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Fall’s Bounty 2023: Buzzing, sweet business Gull Lake Honey continues to thrive

A special supplement to Black Press Media central Alberta newspapers
(Photo submitted/Alida Prinn)

From 700 hives to 2,500 colonies of bees in five years, Gull Lake Honey is a family-run farm which continues to grow.

While things at Gull Lake Honey are buzzing now, the dream of starting the business took a lot of hard work and dedication, co-owner of Gull Lake Honey Alida Prinn said.

“My husband grew up on this farm and when we got married we had a 20/20 vision that we would move back to the family farm and start something there,” Prinn said.

While originally the pair didn’t know what they would do with the farm, the opportunity to buy some bee hives came up in early 2018.

“We just saw it as the chance we were looking for,” Prinn said.

At the time, the couple had no experience in beekeeping but worked alongside some other beekeepers to gain some knowledge on how to care for bees.

“We committed to it 100 per cent and jumped into the deep end,” she said, giving the credit for most of their growth to her husband.

“Lorne said when we quit our jobs to do beekeeping that we were going to make every second count and he set up project timelines.”

During the first two years of operating Gull Lake Honey, they built their own facility capable of running 4,500 hives.

Throughout the year Gull Lake Honey sells the two types of floral honeys they produce, honey from other beekeepers in different parts of Canada and flavoured honeys.

“The most common honey we sell the majority of is our plain creamed honey. Then as far as flavoured honey, our cinnamon flavour is our number one.”

Harvesting the honey to sell it is very labour intensive, Prinn said.

“When the flow is on you need to be harvesting, you need to keep the bees busy, you need to get the honey off the hives otherwise it is detrimental to the hive and to your production. So like any harvest you work long hours and you go until it is done.”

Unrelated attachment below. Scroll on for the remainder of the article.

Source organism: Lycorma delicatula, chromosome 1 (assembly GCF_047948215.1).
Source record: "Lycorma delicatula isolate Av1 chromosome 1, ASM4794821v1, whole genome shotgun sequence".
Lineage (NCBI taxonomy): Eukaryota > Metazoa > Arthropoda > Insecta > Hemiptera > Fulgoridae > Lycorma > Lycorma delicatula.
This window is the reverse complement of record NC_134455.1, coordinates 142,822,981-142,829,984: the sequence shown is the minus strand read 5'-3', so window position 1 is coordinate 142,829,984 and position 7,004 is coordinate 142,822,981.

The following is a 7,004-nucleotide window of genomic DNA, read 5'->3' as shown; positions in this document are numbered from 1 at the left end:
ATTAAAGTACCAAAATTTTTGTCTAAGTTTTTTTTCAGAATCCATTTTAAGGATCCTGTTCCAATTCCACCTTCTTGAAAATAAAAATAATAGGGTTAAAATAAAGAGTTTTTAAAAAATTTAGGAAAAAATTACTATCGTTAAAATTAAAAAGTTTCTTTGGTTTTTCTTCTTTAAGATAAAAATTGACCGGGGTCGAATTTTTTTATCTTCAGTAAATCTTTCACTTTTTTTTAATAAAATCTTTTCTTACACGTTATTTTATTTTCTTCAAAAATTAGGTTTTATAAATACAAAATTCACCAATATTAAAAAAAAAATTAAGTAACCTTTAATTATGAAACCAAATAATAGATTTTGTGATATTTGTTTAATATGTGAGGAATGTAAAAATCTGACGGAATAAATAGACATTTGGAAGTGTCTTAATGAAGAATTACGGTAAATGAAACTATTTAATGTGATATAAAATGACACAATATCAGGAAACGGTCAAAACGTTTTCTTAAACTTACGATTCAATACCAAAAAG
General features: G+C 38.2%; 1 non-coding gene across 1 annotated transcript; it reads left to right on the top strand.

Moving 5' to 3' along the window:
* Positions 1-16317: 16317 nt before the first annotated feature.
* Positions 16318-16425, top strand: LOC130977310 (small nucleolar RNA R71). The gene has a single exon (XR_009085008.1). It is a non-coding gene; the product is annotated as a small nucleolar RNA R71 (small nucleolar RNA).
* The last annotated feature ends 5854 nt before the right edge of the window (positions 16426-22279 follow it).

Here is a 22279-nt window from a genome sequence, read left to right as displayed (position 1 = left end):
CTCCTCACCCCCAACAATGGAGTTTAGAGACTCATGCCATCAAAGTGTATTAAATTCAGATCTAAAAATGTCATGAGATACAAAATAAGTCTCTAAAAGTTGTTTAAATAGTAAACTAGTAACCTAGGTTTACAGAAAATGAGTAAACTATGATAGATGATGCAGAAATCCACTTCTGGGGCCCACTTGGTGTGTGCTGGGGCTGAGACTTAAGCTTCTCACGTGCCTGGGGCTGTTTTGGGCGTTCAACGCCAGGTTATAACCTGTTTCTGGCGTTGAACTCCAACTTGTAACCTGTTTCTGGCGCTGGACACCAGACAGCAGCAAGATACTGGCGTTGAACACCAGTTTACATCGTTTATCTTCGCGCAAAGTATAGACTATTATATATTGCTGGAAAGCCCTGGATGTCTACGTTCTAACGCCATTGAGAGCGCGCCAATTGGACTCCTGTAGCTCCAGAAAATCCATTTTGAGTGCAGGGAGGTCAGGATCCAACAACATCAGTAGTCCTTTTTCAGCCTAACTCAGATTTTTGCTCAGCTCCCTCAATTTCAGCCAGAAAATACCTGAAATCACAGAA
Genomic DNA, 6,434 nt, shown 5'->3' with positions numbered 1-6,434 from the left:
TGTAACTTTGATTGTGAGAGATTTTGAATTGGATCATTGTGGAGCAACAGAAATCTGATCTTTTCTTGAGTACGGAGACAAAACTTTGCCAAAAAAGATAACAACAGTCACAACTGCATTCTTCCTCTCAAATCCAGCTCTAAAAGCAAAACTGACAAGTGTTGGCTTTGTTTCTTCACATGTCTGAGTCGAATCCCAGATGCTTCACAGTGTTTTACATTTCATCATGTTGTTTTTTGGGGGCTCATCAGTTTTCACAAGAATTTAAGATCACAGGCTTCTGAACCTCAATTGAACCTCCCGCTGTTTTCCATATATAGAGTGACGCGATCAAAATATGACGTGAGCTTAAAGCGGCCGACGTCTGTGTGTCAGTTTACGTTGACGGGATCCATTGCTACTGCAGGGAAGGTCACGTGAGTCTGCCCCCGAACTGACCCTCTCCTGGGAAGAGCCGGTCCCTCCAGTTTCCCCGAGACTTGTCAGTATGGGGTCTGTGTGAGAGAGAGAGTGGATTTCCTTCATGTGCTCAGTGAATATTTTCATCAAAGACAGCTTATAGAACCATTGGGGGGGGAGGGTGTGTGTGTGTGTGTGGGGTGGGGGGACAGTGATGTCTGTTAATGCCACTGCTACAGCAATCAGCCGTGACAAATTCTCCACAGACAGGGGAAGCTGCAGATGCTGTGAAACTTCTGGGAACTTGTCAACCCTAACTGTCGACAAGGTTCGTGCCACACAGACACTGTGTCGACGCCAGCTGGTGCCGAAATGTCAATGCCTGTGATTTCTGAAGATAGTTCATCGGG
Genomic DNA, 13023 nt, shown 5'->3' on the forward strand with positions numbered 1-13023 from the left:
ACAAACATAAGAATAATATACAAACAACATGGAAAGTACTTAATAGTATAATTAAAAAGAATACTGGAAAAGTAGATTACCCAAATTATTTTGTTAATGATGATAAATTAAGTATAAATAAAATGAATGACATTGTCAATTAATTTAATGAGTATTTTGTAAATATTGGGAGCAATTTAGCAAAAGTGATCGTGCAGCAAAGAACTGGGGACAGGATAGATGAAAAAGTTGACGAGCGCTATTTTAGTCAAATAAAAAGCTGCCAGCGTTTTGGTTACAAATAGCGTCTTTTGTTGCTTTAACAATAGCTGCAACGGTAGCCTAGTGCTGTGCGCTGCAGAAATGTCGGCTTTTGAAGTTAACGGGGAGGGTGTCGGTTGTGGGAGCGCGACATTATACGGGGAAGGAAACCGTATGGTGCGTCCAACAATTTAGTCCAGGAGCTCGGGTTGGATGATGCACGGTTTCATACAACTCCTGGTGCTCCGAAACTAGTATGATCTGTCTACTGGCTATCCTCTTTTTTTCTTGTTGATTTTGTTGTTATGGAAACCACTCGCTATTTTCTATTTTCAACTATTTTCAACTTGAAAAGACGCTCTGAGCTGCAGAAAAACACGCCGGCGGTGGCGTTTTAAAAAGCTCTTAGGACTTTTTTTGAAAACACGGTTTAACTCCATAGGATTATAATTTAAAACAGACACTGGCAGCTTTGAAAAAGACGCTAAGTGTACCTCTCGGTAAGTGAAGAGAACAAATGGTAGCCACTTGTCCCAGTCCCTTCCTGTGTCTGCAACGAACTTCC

Though intense, the harvest is only a small part of Gull Lake Honey’s business, lasting only two months out of 10.

“The rest of the time is spent keeping the bees healthy and preparing them to go into, or out of, winter,” Prinn said.

Knowing where your food comes from and supporting local is very important, Prinn said.

“I think it is important for people to know what is in their food and where it comes from. Whether they buy it directly from us on our farm or they go through the grocery store.”

Individuals who are interested in going to Gull Lake Honey are welcome to visit the farm to walk around, watch the extraction and try some delicious honey any time, Prinn said.

“If you haven’t had any of our honey before give it a try and you’ll never go back.”

This article is part of Black Press Media’s award-winning special supplement publication, “Fall’s Bounty 202: A salute to central Alberta farmers and harvest.” The pullout section was published in print editions at the end of September. Find more Fall’s Bounty 2023 stories here.

Sarah Baker

About the Author: Sarah Baker

I joined Black Press in March 2023 and am looking forward to sharing stories about the local communities.
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